Law and Ethics

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MODULE 2 – CHAPTER 3 REVIEW & CASE STUDIES

Answer the following questions, utilizing a red font.

1. What is the purpose of medical practice acts?
List 4 specific purposes.
a.
b.
c.
d.

2. List four requirements that must be met before a physician can be granted a license to practice medicine. a.
b.
c.
d.

3. List four instances in which a physician might not need a license. a.
b.
c.
d.

4. Name three circumstances under which a physician's license may be revoked. a.
b.
c.

5. Who has the authority to revoke a physician's license?

6. Give one advantage and one disadvantage for each of the following practice management systems:
a. Sole Proprietorship
Advantage:
Disadvantage:

b. Partnership
Advantage:
Disadvantage:

c. Corporation
Advantage:
Disadvantage:

7. List two types of managed care health care plans.
a.
b.
8. Name the "whistleblower" statute that deals with fraud and abuse in health care.

9. Define managed care plan.

10. Distinguish among the terms telemedicine, cybermedicine, and e-health.
a. telemedicine –
b. cybermedicine –
c. e-health -

11. What telemedicine issues must state laws address?

12. What is the sole authority granted the federal government concerning the licensing of physicians?

Use your critical-thinking skills to answer the questions that follow the case studies. A patient complained to the state medical board that her health care plan physician turned her away from a scheduled office visit because she did not have her checkbook with her and thus could not make the required $20 advance co-payment. She complained that, because she was ill, it was unfeeling and unrealistic of the physician to expect her to go home and get her checkbook. She pointed out that the physician's office had a record of her insurance coverage and her payment record was good. The physician refused to make an exception to the "co-payment in advance" rule, and the woman went home without seeing him.

13. In your opinion, should the physician have made an exception to his co-payment rule? Why or why not?

Physician assistants (PAs) are employed in physicians' offices throughout the United States. Although the PA provides direct patient care, he or she is always under the supervision of a licensed physician. Duties include taking patients' medical histories, performing physical examinations, ordering diagnostic and therapeutic procedures, providing follow-up care, and teaching and counseling patients. In most states PAs may write prescriptions. The PA may be the only health care practitioner a patient sees during his or her visit to the physician's office. Therefore, patients often refer to a PA as "the doctor." Ned, a physician assistant for five years, says the patients he sees often address him as "Dr."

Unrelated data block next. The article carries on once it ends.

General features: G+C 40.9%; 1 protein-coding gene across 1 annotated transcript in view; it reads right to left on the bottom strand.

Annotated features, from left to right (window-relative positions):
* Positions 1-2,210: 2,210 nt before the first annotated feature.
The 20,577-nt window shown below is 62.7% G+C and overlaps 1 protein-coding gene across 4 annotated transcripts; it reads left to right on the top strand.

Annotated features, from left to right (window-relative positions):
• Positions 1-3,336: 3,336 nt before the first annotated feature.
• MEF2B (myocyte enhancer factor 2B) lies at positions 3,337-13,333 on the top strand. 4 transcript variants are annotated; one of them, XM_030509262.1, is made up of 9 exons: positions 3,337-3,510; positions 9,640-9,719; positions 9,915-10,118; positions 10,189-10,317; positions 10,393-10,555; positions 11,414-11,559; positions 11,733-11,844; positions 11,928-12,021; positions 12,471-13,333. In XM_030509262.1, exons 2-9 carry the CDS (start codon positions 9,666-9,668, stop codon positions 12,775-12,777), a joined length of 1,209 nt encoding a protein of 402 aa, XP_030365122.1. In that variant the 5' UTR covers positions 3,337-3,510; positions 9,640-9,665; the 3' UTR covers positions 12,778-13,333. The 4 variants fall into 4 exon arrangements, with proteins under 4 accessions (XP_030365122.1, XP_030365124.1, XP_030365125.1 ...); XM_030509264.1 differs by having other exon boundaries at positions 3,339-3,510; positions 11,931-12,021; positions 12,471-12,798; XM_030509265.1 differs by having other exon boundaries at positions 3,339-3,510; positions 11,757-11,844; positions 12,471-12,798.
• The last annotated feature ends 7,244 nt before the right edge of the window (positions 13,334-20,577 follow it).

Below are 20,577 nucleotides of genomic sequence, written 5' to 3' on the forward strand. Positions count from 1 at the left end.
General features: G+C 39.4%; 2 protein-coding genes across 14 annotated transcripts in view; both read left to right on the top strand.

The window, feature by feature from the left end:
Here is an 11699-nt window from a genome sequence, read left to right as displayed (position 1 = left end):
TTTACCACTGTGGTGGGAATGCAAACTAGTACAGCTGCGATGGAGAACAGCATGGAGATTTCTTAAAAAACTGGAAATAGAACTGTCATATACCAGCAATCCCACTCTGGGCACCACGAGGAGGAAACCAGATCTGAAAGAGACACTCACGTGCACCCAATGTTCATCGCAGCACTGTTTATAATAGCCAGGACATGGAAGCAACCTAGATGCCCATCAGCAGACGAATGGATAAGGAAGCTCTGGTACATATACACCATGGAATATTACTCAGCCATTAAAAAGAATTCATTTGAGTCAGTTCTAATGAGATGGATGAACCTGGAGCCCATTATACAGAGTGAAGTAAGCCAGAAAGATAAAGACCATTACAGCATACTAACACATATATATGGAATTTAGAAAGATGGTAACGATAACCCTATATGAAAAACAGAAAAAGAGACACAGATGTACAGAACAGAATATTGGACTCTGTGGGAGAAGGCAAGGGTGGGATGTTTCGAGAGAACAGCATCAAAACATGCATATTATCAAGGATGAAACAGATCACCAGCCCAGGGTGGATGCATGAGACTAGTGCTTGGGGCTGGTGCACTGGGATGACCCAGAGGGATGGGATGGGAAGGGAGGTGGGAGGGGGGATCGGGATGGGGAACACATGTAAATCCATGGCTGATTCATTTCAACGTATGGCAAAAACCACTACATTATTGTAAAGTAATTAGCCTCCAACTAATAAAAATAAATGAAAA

Similarly, Marie, a long-time employee of a physician in private practice, is often called "the doctor's nurse". Although Marie has never had the training necessary to become a certified medical assistant or a registered nurse, she sometimes refers to herself as the "office nurse.

14. What legal and ethical considerations are evident in these situations?

15. Should Ned allow his patients to call him "doctor"? Explain your answer.

16. Should Marie use the title "nurse" or allow others to call her the doctor's nurse? Explain.

17. What would you do in either Ned’s or Marie’s situations?

Note: A health care practitioner is held to the standard of care practiced by a reasonably competent person of the same profession. A physician assistant using the title "Dr." and a medical assistant using the title "nurse" may be held to the standard of care of a physician and a nurse, respectively, and may be accused of practicing without the appropriate license.

A new source of potential problems for health care...
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